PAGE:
The number of reporters has dwindled. The number of negative Tweets has decreased dramatically. You have returned from the war room to your regular desk. So, is the crisis over? No! The underlying issues are far from gone. Now you face the legal battles and the new challenge of regaining trust. In many ways, your work has just begun.
The all-important post-crisis review
Before starting to address the backlog on projects that have been ignored during the crisis period, a good practice is to conduct a review. This doesn’t have to be a grim exercise. Simply ask yourself and the crisis team three questions: what did we do well; what did we not do well; what do we wish we had done.
The answers to these questions are important input for your next step – crisis preparation.
If this was your first crisis, you may not have had a crisis plan but chances are good that going through this crisis has demonstrated the benefits of having one. Now is the time to prepare your plan for the inevitable next go-round. Use the answers from your review to take a good look at the most likely scenarios for your organization, the prevention/mitigation systems you have in place and your team.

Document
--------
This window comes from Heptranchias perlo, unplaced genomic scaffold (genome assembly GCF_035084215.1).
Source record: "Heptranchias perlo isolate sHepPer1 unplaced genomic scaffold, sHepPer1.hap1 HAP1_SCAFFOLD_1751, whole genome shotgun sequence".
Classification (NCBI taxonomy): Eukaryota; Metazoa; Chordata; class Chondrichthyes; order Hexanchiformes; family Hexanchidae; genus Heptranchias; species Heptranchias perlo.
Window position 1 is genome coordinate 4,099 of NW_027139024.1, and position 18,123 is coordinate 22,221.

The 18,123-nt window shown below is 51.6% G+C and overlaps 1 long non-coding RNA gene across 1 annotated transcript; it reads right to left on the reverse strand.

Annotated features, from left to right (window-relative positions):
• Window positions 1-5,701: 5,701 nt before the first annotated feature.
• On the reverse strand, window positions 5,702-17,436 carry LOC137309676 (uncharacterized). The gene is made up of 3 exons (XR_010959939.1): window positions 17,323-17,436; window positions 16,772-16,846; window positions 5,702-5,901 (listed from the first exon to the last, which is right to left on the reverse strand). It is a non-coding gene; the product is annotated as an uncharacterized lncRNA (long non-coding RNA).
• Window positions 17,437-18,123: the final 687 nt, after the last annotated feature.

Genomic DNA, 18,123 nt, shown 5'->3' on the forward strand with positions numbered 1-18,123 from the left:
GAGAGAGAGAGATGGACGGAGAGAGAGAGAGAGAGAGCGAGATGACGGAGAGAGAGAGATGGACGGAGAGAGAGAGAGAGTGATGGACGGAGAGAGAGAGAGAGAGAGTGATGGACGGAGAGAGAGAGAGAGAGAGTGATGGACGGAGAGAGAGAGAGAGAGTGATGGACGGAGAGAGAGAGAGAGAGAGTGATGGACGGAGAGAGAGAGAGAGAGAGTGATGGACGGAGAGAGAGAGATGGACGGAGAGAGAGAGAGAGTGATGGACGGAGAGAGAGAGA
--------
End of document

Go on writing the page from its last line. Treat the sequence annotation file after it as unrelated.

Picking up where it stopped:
Start the rebuilding process
As the saying goes. “Rome wasn’t built in a day.” Rebuilding trust, confidence, morale, systems, etc. requires a relentless effort that will test your tenacity, your values and your patience. What happened will always be on the record. What you do after the spotlight is off may not be.
Rebuilding is like losing weight – the process is gradual and slow but the dividends are real. Remember that everything you do after the crisis will be under the microscope. Your stakeholders may be especially sensitive and/or critical of the moves you make. That doesn’t mean that you need to stand still; it means that you need to be mindful of your timing and upfront with your rationale.
Is it ever over?
Frankly, no. Organizations that have experienced crises know that the crisis does fade but it only takes one incident to bring it back into focus. Some organizations overcome the crisis – Tylenol, Maple Leaf Foods while others Exxon, Montreal, Maine and Atlantic Railway (Lac-Mégantic rail disaster) have been unable to rise above it.
The difference is the way in which the organization works to restore faith and trust.